The DNA of successful brands

DNA unravelling

The contemporary ecosystem in which brands operate is so vast and complex that no brand can control every element of it. James Addlestone, chief strategy officer at Journey Further, argues that nurturing your brand with experimentation while keeping true to its natural DNA is the real secret to brand building.

Your brand is the culmination of how people feel when they interact with you.

There’s a linear ‘methodology’ applied in attempts to shape those perceptions. It starts with understanding your purpose, vision, mission and values – collectively, your ‘brand compass.’ This helps you understand the people you want to interact with, and the emotions you want them to feel.

Understanding your brand compass allows you to shape your archetype and personality (the traits you want to display), your positioning (how this compares with other brands) and your identity (the tools to bring this personality to life). This ensures all experiences thereafter are briefed against these defined guidelines.

But this treats your brand like a product created on a production line. It implies there’s a logical, almost scientifically-proven method that can be applied to create a brand from start to finish.

Like humans, brands are shaped by interactions with people and other brands, as much as they shape those interactions. Products can be controlled, with a clear cause and effect. With a brand, the causal link between business decisions and customer perception is more tenuous, more unpredictable and often in reverse.


Nature and nurture in brand building

It’s impossible to predict what emotions will be evoked tomorrow by what your brand does today. Having a fixed view on how your brand should interact with customers will lead to a disparity between emotions you’re seeking to evoke, and the emotions you actually evoke.

On the flip side, changing with the wind lends itself to inauthentic populist brands, hence the rise in brands being called out for greenwashing.

The secret to brand building is understanding what elements of your brand should be fixed (I call these the ‘nature’ elements), and what elements will grow and evolve (the ‘nurture’ elements).



Typically, your purpose, mission, vision and values shouldn’t fluctuate too readily. You can validate this through data and human insight. The key is asking yourself, as a brand, what you really care about.

A lot of people argue that ‘it starts with understanding your customer.’ It doesn’t. It starts with understanding yourselves; anything else strays into populist branding. Once you’re clear about your own purpose, validate it with would-be customers.



The nurture elements of your brand – personality, visual and verbal identity, brand architecture – evolve over time and typically start with human and data insight. Successful brands recognize this.

Take Google. Its original mission, “to organize the world’s information and make it universally accessible and useful,” is as true today as it was 15 years ago. But does it have the same personality? Does it have the same identity? Of course it doesn’t. Google understands the need to adapt to the changing landscape.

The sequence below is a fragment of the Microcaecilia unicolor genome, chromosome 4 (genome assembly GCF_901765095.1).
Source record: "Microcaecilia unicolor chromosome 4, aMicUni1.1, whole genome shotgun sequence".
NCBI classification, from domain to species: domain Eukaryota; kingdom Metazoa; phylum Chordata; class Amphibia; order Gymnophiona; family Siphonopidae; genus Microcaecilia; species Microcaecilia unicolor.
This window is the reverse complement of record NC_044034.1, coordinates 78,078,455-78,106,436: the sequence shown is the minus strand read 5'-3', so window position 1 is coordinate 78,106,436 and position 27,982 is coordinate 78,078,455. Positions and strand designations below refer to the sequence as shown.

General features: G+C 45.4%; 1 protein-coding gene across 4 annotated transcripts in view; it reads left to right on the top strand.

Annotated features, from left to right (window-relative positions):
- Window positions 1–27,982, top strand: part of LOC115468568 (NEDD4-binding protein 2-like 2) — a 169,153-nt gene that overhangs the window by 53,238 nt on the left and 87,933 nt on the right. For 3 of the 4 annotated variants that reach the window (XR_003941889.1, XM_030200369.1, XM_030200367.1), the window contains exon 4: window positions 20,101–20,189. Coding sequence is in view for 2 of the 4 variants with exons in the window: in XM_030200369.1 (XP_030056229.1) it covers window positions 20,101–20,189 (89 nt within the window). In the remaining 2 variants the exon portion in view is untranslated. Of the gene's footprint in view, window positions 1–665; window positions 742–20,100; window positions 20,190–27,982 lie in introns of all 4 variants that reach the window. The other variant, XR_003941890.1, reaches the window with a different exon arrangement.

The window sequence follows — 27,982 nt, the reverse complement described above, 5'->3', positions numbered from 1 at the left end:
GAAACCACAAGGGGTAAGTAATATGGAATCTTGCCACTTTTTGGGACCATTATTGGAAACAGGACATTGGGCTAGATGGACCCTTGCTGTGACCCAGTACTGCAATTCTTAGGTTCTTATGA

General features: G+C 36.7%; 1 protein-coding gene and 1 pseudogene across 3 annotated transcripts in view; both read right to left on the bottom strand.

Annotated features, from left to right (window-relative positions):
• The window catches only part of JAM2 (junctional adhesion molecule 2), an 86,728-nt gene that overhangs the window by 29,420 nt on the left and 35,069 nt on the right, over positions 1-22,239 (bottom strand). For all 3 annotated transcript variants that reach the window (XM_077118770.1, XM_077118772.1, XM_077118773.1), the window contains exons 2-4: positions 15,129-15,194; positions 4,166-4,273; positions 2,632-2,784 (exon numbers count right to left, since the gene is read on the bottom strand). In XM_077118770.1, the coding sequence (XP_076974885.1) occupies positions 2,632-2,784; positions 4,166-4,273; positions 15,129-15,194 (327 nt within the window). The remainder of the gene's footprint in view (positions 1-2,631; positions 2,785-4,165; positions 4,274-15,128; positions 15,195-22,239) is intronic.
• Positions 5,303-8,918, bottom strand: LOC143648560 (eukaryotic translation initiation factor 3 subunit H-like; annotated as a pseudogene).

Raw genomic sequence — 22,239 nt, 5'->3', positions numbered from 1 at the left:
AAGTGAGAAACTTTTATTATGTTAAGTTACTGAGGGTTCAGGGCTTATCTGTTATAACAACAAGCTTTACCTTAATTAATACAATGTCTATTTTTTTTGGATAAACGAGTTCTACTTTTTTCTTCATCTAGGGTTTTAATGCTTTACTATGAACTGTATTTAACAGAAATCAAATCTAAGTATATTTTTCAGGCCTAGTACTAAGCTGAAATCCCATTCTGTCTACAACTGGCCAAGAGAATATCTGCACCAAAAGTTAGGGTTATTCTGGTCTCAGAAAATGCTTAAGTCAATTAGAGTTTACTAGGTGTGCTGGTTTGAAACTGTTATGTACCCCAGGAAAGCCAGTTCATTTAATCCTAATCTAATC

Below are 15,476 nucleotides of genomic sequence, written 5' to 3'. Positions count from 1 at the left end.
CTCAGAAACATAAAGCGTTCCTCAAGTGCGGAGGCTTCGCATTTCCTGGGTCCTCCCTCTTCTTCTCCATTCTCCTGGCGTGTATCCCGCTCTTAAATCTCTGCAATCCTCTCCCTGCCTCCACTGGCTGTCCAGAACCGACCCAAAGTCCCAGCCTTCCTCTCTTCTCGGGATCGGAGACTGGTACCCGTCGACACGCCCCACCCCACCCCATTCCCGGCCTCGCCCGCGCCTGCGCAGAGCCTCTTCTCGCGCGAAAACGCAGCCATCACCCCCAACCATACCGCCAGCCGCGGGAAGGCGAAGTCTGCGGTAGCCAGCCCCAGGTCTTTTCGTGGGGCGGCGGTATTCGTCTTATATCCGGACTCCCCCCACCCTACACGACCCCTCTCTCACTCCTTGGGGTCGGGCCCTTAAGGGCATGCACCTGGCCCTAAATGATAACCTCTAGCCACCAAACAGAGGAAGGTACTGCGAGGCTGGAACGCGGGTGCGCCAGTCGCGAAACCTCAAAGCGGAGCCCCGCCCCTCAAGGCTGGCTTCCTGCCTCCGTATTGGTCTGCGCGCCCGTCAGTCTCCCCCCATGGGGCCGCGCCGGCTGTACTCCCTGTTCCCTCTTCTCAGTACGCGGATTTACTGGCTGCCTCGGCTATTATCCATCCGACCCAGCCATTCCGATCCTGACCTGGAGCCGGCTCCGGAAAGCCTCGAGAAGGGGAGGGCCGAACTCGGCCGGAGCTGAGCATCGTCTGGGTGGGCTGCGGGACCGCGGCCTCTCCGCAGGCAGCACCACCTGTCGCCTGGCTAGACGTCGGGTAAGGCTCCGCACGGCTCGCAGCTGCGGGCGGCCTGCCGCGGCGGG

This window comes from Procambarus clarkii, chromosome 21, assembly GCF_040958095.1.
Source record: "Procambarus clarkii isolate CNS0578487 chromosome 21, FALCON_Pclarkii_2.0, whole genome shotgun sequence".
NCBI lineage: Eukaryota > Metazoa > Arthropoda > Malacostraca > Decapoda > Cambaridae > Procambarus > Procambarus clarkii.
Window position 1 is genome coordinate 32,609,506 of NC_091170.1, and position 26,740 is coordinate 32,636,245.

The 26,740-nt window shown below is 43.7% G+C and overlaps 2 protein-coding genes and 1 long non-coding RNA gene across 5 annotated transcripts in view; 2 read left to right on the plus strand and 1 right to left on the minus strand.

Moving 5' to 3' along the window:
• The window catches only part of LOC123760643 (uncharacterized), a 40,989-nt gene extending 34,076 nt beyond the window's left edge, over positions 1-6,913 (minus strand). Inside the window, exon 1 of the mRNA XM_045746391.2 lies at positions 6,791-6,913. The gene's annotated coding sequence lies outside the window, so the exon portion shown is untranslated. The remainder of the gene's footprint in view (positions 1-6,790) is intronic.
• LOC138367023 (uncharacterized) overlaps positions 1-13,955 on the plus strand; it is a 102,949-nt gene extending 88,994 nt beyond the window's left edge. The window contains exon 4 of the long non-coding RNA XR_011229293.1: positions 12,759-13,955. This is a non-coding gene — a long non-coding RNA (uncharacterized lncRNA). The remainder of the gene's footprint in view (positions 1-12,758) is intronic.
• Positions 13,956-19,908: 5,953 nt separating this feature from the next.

Nurturing (without messing with nature)

So, how do you effectively nurture your brand while staying true to its natural DNA?

Experimentation needs to sit at the heart of brand building. Brands that test their identity on a few months of qual and quant have no firm view on how audiences will react to that identity, particularly over time. How distinctive was that identity? How strong were the memory structures? These are difficult questions to answer through ad-hoc research.

Having an approach to test in-market, in genuine decision-inducing conditions over a length of time, will build a far more accurate view (without costing much, as this testing is still marketing your brand). The secret is threading performance marketing and brand together.

It’s important to work backward from what you really want to achieve. If the goal is to evoke specific positive emotions (which you’re confident will drive brand equity), start by ensuring there’s a link between brand personality and emotions.

Humans self-reflect after a positive or negative interaction. We instinctively know whether someone bonded with us, what they thought of us and how they feel in our company. For brands, at scale, this is a lot harder but equally important. Understanding how people feel (and ideally why) about your brand’s personality and identity, as well as how that might change their interactions with you, is crucial. There’s no point perfecting delightful experiences if they don’t change customer behaviour.

Developing your brand over time and over different contexts for different customers is pivotal to nurture. It is authentic to show a different version of your brand to different people – much like how you behave differently with your in-laws versus with close friends. Understanding how to nurture relationships with different people, while remaining true to your brand compass, is crucial.


As seen in The Drum.